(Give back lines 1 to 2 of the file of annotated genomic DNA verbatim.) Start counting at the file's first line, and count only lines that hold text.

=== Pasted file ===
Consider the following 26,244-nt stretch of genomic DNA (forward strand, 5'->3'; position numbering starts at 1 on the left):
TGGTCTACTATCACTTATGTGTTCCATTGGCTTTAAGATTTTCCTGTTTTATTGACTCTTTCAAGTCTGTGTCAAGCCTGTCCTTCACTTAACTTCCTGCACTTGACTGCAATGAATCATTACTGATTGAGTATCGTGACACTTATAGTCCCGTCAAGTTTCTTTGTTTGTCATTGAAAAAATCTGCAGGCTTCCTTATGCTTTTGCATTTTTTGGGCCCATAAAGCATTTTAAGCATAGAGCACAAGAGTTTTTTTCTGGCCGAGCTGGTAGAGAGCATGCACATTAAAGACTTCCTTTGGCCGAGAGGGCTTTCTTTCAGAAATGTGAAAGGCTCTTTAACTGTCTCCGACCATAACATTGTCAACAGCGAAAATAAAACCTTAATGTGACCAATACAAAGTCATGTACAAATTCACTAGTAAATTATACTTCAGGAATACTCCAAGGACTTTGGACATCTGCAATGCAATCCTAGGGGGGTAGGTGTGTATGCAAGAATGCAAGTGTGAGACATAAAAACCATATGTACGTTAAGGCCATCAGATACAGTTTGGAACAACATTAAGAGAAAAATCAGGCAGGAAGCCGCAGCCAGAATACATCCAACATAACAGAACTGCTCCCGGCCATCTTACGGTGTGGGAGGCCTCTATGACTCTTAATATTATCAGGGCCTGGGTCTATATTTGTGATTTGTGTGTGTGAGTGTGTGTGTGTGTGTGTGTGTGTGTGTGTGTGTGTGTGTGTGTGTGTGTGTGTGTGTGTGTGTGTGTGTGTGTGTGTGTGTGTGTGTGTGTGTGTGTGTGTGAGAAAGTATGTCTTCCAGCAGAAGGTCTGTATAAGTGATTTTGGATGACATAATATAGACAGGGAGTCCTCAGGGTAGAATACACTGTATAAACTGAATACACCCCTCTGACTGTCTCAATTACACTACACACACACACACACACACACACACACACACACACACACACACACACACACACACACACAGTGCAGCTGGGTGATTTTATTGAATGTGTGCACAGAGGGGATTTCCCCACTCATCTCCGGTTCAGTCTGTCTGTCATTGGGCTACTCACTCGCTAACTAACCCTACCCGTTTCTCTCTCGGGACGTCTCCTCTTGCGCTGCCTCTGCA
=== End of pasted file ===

Consider the following 26,244-nt stretch of genomic DNA (forward strand, 5'->3'; position numbering starts at 1 on the left):
TGGTCTACTATCACTTATGTGTTCCATTGGCTTTAAGATTTTCCTGTTTTATTGACTCTTTCAAGTCTGTGTCAAGCCTGTCCTTCACTTAACTTCCTGCACTTGACTGCAATGAATCATTACTGATTGAGTATCGTGACACTTATAGTCCCGTCAAGTTTCTTTGTTTGTCATTGAAAAAATCTGCAGGCTTCCTTATGCTTTTGCATTTTTTGGGCCCATAAAGCATTTTAAGCATAGAGCACAAGAGTTTTTTTCTGGCCGAGCTGGTAGAGAGCATGCACATTAAAGACTTCCTTTGGCCGAGAGGGCTTTCTTTCAGAAATGTGAAAGGCTCTTTAACTGTCTCCGACCATAACATTGTCAACAGCGAAAATAAAACCTTAATGTGACCAATACAAAGTCATGTACAAATTCACTAGTAAATTATACTTCAGGAATACTCCAAGGACTTTGGACATCTGCAATGCAATCCTAGGGGGGTAGGTGTGTATGCAAGAATGCAAGTGTGAGACATAAAAACCATATGTACGTTAAGGCCATCAGATACAGTTTGGAACAACATTAAGAGAAAAATCAGGCAGGAAGCCGCAGCCAGAATACATCCAACATAACAGAACTGCTCCCGGCCATCTTACGGTGTGGGAGGCCTCTATGACTCTTAATATTATCAGGGCCTGGGTCTATATTTGTGATTTGTGTGTGTGAGTGTGTGTGTGTGTGTGTGTGTGTGTGTGTGTGTGTGTGTGTGTGTGTGTGTGTGTGTGTGTGTGTGTGTGTGTGTGTGTGTGTGTGTGTGTGTGTGTGTGTGAGAAAGTATGTCTTCCAGCAGAAGGTCTGTATAAGTGATTTTGGATGACATAATATAGACAGGGAGTCCTCAGGGTAGAATACACTGTATAAACTGAATACACCCCTCTGACTGTCTCAATTACACTACACACACACACACACACACACACACACACACACACACACACACACACACACACACACACAGTGCAGCTGGGTGATTTTATTGAATGTGTGCACAGAGGGGATTTCCCCACTCATCTCCGGTTCAGTCTGTCTGTCATTGGGCTACTCACTCGCTAACTAACCCTACCCGTTTCTCTCTCGGGACGTCTCCTCTTGCGCTGCCTCTGCA